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At 8:05 tonight, Boston College hockey coach "Snooks" Kelley, clad in a yellow camel's hair coat, will amble solemnly into the locker room where his boys are dressing, and, his face taut with emotion, will deliver his traditional Harvard game fight talk.
"I shouldn't have to tell you about Harvard," he'll advise. "Just the name Harvard ought to get you angry enough to play your best hockey. That's all I have to say."
And with a slap on the back and a big Irish grin, Kelley will send his squad rumbling onto the ice at McHugh Forum, eager to knock the Crimson into the cheap seats.
Unfortunately, the talk and B. C.'s rough, bruising style usually are enough to get Harvard's number no matter what sort of material shows up at Chestnut Hill each winter. The Eagles have won five of the last six games, including three in overtime, and when the two teams meet tonight, Harvard will be the underdog once again.
Three weeks ago, however, it didn't seem as though that would be the case.
The Eagles had lost four of their top five defensemen and goaltender George McPhee from last year's 19-11-1 team, and it looked doubtful that their high-scoring line of Paul Schilling, Tim Sheehy, and John Snyder could produce enough goals to compensate for the loss. A 6-5 overtime victory over weak Providence did little to dispel those doubts, and subsequent triumphs over Princeton and Northeastern, both destined for horrible seasons, were scant help in providing an accurate measure of the Eagles' talent.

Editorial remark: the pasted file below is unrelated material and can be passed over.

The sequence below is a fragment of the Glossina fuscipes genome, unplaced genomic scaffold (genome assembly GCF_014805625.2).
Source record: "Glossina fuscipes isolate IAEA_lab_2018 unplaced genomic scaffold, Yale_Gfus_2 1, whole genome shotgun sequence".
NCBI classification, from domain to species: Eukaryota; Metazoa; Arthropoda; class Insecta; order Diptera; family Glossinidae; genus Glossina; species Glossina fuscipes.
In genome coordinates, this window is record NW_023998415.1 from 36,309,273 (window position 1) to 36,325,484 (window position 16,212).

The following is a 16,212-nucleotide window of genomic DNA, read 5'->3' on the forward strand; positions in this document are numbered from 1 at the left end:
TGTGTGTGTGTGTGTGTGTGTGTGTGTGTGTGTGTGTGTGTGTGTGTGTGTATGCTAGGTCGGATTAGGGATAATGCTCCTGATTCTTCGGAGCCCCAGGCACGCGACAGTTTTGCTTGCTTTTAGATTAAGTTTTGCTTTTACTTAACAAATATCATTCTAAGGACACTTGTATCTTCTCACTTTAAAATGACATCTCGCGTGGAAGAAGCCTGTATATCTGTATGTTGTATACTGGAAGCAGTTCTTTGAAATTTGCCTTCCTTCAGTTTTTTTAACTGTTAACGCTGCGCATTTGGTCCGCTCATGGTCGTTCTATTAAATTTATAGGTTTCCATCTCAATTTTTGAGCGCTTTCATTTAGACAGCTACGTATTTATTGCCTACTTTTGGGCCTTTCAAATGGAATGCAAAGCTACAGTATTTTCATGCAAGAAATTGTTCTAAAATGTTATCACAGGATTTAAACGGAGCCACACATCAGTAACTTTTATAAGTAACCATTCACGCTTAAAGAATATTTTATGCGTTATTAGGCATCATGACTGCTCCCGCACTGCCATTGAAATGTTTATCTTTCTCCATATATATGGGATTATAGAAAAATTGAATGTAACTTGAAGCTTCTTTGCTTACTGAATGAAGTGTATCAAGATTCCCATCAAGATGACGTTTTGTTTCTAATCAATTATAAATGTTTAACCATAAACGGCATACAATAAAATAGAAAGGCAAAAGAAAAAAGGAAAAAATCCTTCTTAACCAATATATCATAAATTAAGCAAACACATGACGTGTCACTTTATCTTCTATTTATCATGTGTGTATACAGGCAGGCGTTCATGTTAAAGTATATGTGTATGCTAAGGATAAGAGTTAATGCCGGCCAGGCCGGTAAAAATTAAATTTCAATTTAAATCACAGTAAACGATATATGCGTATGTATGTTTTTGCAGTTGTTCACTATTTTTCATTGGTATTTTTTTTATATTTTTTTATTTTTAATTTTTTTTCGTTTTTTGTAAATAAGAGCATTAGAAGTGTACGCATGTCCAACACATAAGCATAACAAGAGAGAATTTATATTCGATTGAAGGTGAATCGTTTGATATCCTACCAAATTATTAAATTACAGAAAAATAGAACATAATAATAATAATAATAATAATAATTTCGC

But last week, paced by four Sheehy goals, B. C. demolished a good Brown team. 8-3. at Chestnut Hill, and when Brown rebounded to dump Harvard last Saturday, it threw pre-season reports into confusion.
So despite the information that recent game results can provide, tonight's contest, like most Harvard-Boston College games, could well be reduced to a battle of conflicting, highly polarized styles.
The Eagle style of hockey is based on hard-hitting and harder shooting. With lessened emphasis on finesse or precision play. It is not designed so much to be an end in itself, but primarily a means of throwing the opposition off its own game, and it is highly successful, especially against Harvard.
But the Crimson plays a drastically different game based on crisp, direct passing and strict position play, and when it adheres to it, Harvard is quite difficult to heat.
Clearly the key to a Harvard victory this evening will be its determination to stick with its style despite B. C. harassment, and the fact that the game is being played at McHugh Forum, one of the East's more renowned snakepits, will not make the task any easier.
But in terms of raw talent, the Eagles can't quite match Harvard, B. C. has only one line that can skate with the Crimson, an untested and shallow defense, and instability in the goal. But it has the ability to throw Harvard off its style and there is always the Snooker fight talk. It may just be another overtime game.
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